Let’s not think about how we only have three episodes left of The Good Place. That’s worse torture than butthole spiders. Instead, we can think of all the ways one of the funniest, weirdest and most philosophical shows on television continues to surprise and challenge us.
The shocks and laughs came, this week, in the form of an amazing cameo from Timothy Olyphant (which had me screaming in glee), but the beautiful moral center of the episode (or at least the character that had the biggest moral journey) was Shawn, the boss of the Bad Place (played by the ever-brilliant Marc Evan Jackson. Jackson is also the host of the wonderful The Good Place: The Podcast which you must listen to if you’re a fan of the show). Shawn showed that even a demon can care about something and that caring can lead to change.
Last night’s episode, entitled “You’ve Changed, Man”, was about just that: the capacity of people, even demons, to change. As well as how cruelty and the moral implications of basing your life and decisions on how much you want to hurt (or not hurt) others effects you later on.
Shawn is, and always has been, the worst demon in the Bad Place because his sole purpose is cruelty. All he does is punish and that’s the way he sees existence. Everyone is worthy of punishment. He’s the polar opposite of the committee of “dweebs” from the Good Place that see every action as worthy of praise and acquiescence.
This makes the Good Place and Bad Place leaders perfect opposites. But it also places “Team Cockroach” in an impossible situation in terms of trying to convince the big bad boss to institute a new system for the afterlife. The Good Place goes with it immediately, but Shawn says no to everything because he wants to be cruel. At one point, the team thinks they can defeat him by offering him more cruelty – themselves in the Bad Place – but that doesn’t work. It turns out the only way out of cruelty and suffering is to opt-out of it entirely.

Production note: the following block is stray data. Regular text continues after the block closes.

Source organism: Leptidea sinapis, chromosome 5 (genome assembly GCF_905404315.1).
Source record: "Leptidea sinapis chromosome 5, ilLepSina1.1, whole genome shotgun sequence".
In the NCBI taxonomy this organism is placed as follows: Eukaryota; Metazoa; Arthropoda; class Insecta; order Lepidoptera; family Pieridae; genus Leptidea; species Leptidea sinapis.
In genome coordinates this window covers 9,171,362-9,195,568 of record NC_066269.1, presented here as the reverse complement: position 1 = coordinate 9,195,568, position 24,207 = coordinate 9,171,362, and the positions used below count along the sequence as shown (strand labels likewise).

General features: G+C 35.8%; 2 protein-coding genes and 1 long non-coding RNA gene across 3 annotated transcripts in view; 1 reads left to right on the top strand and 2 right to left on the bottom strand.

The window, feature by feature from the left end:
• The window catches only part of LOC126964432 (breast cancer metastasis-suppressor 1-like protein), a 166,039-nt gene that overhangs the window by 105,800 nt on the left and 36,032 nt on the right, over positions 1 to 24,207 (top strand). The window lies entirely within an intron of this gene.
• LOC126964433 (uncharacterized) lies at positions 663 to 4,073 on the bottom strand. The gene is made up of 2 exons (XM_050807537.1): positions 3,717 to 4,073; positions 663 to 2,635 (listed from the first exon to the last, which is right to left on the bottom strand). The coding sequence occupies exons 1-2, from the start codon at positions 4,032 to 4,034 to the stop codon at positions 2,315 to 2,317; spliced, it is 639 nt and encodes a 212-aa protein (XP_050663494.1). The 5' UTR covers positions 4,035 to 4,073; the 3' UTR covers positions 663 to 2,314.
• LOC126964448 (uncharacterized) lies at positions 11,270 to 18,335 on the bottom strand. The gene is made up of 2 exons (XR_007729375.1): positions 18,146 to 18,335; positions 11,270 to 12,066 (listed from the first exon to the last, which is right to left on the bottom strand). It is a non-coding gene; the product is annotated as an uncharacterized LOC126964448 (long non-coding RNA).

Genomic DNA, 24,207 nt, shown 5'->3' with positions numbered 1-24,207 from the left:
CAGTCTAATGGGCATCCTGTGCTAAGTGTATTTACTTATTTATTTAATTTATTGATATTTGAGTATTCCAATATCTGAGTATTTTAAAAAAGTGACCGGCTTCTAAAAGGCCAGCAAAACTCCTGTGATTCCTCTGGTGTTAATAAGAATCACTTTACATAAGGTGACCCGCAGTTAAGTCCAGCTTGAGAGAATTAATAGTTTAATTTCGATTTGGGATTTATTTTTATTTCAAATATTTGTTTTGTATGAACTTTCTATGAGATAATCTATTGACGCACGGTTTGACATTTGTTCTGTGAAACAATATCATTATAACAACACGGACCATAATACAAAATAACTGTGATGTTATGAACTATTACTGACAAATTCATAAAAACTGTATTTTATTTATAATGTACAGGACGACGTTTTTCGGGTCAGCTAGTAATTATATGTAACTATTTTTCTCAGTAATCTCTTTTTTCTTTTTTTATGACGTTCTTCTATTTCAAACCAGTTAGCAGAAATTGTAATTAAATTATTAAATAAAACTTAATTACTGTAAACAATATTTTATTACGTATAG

Michael, surprisingly, is the one to get to Shawn. He goes beyond letting Shawn be cruel to instead accepting it (or pretending to). It reminded me of the saying that “life is painful but suffering is optional.” In the scene where he convinces Shawn, he takes away Shawn’s power to hurt him and in doing so gets to the core of why Shawn was so cruel. The reason? It was interesting and fun to him but it was also all he knew.
Shawn wanted (like everyone it seems) happiness. He wanted to do something that felt good and when he found he couldn’t achieve that through cruelty…he had to change.
And that’s pretty much the entire point of the new afterlife and of The Good Place. The points system is bad. It’s foolish to assign an absolute moral value to an action in a complex world. It would have been better to get rid of points entirely but then how would the afterlife judge actions? That’s still too hard. So the new system isn’t about the points and neither is the show.
Getting into The Good Place is now based on a person’s capacity to change and grow and The Good Place is, as it’s shown all season, about how humanity is bad a lot of the time…but we can all get better.
Even the worst demon can get out there and do something good, even if it’s for a selfish reason. It may not make Shawn good, but it makes him better and that’s the first step towards actually being good. Because in this show (and in life, possibly) good isn’t what you are, or even the sum total of all you’ve done, it’s what you chose to do next.
(image: Colleen Hayes/NBC)
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